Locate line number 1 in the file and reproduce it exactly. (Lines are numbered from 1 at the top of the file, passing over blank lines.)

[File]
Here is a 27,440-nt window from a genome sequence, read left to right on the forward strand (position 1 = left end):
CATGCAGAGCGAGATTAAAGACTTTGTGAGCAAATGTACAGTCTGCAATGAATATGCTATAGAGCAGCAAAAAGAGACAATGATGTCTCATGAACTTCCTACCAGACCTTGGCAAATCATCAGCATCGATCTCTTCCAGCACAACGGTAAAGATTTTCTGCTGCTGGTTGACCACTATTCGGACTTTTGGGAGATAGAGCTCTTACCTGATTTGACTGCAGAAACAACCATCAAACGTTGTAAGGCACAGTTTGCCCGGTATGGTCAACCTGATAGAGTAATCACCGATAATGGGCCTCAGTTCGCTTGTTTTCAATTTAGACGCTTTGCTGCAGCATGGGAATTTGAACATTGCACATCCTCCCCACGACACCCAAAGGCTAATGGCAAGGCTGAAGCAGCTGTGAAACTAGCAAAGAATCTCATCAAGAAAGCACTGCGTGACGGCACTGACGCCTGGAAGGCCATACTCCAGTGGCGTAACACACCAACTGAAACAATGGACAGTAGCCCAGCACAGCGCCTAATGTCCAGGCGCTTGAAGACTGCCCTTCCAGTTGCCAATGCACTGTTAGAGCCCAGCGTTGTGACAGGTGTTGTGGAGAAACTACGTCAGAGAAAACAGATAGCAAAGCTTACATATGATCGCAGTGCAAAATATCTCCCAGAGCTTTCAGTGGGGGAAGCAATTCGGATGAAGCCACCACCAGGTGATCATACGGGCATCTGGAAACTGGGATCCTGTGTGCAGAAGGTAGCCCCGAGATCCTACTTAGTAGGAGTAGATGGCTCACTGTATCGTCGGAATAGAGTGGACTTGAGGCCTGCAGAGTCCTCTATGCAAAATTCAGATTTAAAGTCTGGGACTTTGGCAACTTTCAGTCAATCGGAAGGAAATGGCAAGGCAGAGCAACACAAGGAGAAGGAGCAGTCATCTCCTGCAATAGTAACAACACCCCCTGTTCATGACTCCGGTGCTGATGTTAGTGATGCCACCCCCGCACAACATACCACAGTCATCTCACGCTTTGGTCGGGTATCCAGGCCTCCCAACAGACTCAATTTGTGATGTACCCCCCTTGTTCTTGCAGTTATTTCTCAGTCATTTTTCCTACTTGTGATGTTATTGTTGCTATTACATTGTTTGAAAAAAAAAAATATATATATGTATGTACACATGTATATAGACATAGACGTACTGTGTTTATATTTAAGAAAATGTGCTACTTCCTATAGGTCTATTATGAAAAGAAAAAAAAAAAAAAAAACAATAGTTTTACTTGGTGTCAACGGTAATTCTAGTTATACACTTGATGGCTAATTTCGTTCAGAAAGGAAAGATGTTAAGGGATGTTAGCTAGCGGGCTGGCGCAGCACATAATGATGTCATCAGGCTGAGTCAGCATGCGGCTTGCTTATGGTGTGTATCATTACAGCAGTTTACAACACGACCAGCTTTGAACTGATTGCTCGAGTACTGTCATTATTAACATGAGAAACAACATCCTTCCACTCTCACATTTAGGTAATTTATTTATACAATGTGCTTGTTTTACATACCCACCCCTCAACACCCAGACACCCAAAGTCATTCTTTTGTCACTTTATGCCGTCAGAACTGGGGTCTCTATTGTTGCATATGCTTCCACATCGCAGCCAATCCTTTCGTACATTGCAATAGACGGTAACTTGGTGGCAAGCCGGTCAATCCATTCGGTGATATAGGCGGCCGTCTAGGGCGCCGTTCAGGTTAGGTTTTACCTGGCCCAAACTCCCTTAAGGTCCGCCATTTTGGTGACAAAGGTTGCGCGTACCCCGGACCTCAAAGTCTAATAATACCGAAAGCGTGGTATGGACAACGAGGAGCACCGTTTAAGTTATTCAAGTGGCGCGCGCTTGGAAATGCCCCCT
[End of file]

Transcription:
Here is a 27,440-nt window from a genome sequence, read left to right on the forward strand (position 1 = left end):